Note: This article was updated on 1/4/22 to insert the correct map for City Council District 2.
Tacoma’s affordable housing initiative, Home in Tacoma, officially passed on December 7th, and now its next phase of work can begin. This work will center on nailing down the specific details and language within the plan, and it is expected to take some time, especially since the City has committed to engaging with communities to make this our plan, not just the City’s.
Throughout the process of creating Home in Tacoma the question of equity has repeatedly come up in discussion. Do we want Tacoma to become a city that is inclusive of people from different incomes and backgrounds, or will we continue exclusionary zoning practices that favor the wealthy? Using interactive mapping technology (GIS), I analyzed how the plan’s zoning changes align with access to opportunity across each of Tacoma’s five City Council Districts. To do so, I focused on the most controversial aspect of the Home in Tacoma plan: Mid-Scale Residential Zones.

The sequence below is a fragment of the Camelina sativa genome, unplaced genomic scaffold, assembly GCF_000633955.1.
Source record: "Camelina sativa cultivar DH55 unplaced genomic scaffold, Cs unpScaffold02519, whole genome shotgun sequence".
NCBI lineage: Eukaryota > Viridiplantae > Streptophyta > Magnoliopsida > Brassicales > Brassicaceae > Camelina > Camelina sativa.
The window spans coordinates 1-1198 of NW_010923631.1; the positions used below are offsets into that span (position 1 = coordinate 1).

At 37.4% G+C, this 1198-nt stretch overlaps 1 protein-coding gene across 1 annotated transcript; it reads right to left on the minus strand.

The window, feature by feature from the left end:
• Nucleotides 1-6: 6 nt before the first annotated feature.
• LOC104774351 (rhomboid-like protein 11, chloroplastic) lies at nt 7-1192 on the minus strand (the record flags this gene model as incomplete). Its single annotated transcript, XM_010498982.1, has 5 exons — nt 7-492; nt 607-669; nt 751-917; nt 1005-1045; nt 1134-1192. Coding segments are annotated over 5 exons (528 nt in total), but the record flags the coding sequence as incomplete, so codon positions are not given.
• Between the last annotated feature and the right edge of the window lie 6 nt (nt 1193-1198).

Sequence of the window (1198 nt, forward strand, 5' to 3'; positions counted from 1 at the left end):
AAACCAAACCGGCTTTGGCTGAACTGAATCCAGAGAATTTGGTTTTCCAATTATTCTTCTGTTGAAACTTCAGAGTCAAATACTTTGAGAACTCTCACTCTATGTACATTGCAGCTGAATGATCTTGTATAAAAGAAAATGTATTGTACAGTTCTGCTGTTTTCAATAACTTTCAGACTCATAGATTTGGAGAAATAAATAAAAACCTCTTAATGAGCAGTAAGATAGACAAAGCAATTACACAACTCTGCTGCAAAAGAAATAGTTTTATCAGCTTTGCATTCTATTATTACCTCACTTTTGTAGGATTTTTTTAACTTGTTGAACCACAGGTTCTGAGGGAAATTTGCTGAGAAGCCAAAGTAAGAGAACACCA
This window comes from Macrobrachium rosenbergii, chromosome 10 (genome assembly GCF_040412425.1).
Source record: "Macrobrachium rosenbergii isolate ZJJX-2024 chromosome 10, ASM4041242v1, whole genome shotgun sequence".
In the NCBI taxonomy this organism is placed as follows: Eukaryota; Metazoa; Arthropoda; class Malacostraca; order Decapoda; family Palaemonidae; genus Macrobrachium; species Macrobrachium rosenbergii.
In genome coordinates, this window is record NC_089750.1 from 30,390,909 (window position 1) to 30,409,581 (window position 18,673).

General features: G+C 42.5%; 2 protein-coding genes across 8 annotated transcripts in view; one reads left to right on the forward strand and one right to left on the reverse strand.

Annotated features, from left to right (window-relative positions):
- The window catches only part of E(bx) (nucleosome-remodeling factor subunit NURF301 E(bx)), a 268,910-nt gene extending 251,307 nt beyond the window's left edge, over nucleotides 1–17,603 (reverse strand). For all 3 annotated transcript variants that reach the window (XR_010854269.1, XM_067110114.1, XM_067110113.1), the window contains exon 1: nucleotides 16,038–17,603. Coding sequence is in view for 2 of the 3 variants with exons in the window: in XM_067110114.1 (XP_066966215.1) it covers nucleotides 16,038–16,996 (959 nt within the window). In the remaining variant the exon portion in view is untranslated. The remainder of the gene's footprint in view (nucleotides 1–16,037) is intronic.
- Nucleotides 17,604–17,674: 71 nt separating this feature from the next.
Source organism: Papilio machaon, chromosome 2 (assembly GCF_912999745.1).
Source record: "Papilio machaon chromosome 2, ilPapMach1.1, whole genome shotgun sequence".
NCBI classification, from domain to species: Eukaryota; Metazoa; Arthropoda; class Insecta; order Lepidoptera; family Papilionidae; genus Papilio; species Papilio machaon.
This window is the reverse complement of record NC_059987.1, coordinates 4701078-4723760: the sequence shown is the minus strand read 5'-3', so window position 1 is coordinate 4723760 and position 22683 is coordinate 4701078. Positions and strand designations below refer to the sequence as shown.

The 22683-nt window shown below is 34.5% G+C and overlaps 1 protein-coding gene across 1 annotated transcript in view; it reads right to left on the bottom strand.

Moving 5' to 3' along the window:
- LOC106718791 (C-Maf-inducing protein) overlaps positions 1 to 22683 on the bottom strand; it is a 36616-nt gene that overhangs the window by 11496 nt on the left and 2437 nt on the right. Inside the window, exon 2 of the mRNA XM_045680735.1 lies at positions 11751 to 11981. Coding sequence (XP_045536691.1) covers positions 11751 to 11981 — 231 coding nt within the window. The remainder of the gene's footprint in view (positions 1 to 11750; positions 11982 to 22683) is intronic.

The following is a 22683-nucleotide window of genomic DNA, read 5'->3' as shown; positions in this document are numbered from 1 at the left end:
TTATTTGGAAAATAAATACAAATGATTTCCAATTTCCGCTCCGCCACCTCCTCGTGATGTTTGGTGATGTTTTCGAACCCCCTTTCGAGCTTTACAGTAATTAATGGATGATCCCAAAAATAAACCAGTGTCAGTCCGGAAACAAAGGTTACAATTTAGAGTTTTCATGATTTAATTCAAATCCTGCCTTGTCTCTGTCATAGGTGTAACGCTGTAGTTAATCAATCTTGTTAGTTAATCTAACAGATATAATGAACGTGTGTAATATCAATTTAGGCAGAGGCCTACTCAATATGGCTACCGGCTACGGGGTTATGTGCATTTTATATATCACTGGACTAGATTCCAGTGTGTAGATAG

Previously for The Urbanist, I reported on how city officials reduced the amount of land dedicated to Mid-Scale zoning in the Home in Tacoma after some residents, mostly single-family homeowners, expressed concerns about how the rezones would change their neighborhoods. The share of Mid-Scale zoning went from 40% of residential land in early draft to 17.5% in the final draft. In my spatial analysis, I focused on the impact of Mid-Scale Residential zoning because it is posed to have the most impact on equity in Tacoma by bringing more new homes into neighborhoods than other zoning designations.
Mid-Scale housing is the key to ensuring Tacoma is a livable city for all, and it could also be the key to improving affordability and livability for other cities as well. Across Puget Sound (and the United States as a whole), cities are confronting rising housing costs worsened by housing scarcity. While not as ambitious as it initially set out to be, the City is taking a proactive approach to confronting these problems with Home in Tacoma. However, as the maps and data show, current plans shortchange equity by limiting Mid-Scale zoning in areas of the city with high access to opportunity.
Mid-Scale Residential Zoning in Tacoma